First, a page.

A Chinese investor recently bought a Grand Strand golf course, the second in the area to be purchased by a Chinese businessman.
The latest acquisition started with last year's World Amateur Golf Tournament.
Wealthy Chinese businessman Shengwen Lan traveled to the Myrtle Beach area to play a few rounds and liked what he saw.
"When he came to Myrtle Beach, he falls in love with this place, the people and the environment here, so he decided to purchase some property here," said Jing Li, assistant manager at Crown Park Golf Club near Longs.
Lan decided to buy Crown Park, along with 100 acres of adjacent land for residential and commercial development.
Lan assumed ownership of the course February 25.
The director of golf at Crown Park says he was excited when he first heard about the new owner, and especially about his plans to invest in the course to make it one of the best on the Grand Strand.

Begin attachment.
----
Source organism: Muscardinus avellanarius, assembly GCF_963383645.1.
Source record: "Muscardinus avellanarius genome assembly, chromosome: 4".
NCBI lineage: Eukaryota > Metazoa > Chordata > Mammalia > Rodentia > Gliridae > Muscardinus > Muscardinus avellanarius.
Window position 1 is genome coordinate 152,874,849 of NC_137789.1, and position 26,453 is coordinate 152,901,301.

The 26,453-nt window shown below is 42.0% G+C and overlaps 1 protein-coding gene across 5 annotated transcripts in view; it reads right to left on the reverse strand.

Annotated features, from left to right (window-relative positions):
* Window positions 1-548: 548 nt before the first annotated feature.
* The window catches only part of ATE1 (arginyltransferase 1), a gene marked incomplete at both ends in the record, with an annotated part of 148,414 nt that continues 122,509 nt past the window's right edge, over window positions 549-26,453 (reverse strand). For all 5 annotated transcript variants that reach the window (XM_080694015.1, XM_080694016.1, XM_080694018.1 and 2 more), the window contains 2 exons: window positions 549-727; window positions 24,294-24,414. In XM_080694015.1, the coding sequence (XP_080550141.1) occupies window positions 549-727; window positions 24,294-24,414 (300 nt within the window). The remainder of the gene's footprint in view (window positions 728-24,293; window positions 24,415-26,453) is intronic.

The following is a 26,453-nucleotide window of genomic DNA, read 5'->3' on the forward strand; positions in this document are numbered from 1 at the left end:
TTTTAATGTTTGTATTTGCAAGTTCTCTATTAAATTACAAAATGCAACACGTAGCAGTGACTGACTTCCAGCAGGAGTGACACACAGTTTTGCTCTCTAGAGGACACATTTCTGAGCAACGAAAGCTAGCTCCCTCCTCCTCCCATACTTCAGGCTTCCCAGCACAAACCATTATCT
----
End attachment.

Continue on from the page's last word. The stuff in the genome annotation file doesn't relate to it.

"New drainage, new traps, new cart paths, and it's just going to make this golf course a different golf course and a much more enjoyable golf course," said Gerry Gaboriau.
Last summer, another Chinese investor bought Sea Trail Golf Resort in Sunset Beach, NC.
Li says people in this area shouldn't be surprised if other Chinese investors look at Grand Strand golf properties.
"This place is really beautiful and the golfing here is very nice, so we think that."
Officials at Myrtle Beach Golf Holiday say it's too early to tell whether two Chinese owners constitutes a trend. Or whether that would be a good thing for the area's golf industry, or bad.
"From our perspective, it's a neutral thing," said Golf Holiday's communications director Chris King. "What we want for all the golf courses down here is just good strong ownership and hopefully they'll provide that, whether they're from China, whether they're from Horry County, or wherever the case may be."
King says he thinks a couple of guys from China saw a good opportunity in America's best known golf market and took advantage of it, but over the long term, most course owners will remain local.